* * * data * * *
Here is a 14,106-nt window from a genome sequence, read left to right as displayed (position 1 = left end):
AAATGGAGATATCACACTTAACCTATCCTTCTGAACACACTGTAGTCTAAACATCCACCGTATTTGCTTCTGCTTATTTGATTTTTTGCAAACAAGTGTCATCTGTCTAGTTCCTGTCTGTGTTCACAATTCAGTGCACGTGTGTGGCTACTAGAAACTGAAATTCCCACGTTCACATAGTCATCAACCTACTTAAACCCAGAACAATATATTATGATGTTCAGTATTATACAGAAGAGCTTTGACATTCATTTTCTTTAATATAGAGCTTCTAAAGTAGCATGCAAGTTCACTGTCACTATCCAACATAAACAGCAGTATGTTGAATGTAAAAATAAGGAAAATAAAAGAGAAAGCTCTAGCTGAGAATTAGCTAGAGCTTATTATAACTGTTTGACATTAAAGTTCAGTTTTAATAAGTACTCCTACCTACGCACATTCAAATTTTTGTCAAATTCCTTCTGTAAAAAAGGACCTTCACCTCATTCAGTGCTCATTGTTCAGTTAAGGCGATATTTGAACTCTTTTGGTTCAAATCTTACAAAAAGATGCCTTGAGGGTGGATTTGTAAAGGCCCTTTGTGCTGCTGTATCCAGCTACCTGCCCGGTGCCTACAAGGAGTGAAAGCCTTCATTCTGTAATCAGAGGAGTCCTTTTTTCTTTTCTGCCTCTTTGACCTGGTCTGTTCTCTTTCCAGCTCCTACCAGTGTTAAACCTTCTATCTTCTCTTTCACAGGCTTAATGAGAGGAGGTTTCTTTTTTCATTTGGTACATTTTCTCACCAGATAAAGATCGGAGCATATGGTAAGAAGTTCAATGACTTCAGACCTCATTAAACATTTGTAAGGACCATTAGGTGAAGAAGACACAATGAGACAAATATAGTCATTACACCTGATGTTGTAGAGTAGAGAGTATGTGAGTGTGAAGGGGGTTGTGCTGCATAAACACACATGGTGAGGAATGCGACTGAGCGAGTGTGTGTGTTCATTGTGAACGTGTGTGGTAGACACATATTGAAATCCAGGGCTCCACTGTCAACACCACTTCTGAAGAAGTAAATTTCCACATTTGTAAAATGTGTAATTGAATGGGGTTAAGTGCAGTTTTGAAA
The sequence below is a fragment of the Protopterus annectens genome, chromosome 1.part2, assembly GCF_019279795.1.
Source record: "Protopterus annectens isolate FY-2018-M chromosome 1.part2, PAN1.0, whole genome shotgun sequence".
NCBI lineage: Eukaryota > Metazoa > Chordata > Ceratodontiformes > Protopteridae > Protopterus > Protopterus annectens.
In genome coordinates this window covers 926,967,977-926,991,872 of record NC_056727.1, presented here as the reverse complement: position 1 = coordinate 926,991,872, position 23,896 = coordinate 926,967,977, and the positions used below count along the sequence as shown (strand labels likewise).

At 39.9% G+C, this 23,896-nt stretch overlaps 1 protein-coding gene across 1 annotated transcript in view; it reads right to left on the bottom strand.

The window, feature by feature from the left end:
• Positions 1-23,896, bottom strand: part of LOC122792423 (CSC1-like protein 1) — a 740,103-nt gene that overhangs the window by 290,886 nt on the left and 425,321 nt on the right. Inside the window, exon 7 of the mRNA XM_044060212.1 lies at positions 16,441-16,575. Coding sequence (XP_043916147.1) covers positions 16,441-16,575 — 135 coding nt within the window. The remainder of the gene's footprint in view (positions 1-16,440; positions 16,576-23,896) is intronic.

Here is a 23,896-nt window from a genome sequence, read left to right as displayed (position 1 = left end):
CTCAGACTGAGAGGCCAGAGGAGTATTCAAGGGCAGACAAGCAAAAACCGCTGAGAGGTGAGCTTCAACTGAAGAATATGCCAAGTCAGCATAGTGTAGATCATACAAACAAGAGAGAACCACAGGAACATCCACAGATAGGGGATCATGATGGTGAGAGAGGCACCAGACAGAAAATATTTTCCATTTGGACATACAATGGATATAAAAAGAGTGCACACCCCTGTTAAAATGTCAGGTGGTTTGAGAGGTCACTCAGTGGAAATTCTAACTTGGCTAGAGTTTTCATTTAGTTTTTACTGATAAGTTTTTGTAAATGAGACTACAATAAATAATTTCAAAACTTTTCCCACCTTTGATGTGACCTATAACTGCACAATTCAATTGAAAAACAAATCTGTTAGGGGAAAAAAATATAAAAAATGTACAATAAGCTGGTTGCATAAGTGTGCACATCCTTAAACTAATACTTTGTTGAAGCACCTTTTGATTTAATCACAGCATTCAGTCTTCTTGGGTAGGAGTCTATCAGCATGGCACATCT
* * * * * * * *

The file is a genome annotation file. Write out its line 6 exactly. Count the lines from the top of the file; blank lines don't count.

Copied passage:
In genome coordinates this window covers 926,967,977-926,991,872 of record NC_056727.1, presented here as the reverse complement: position 1 = coordinate 926,991,872, position 23,896 = coordinate 926,967,977, and the positions used below count along the sequence as shown (strand labels likewise).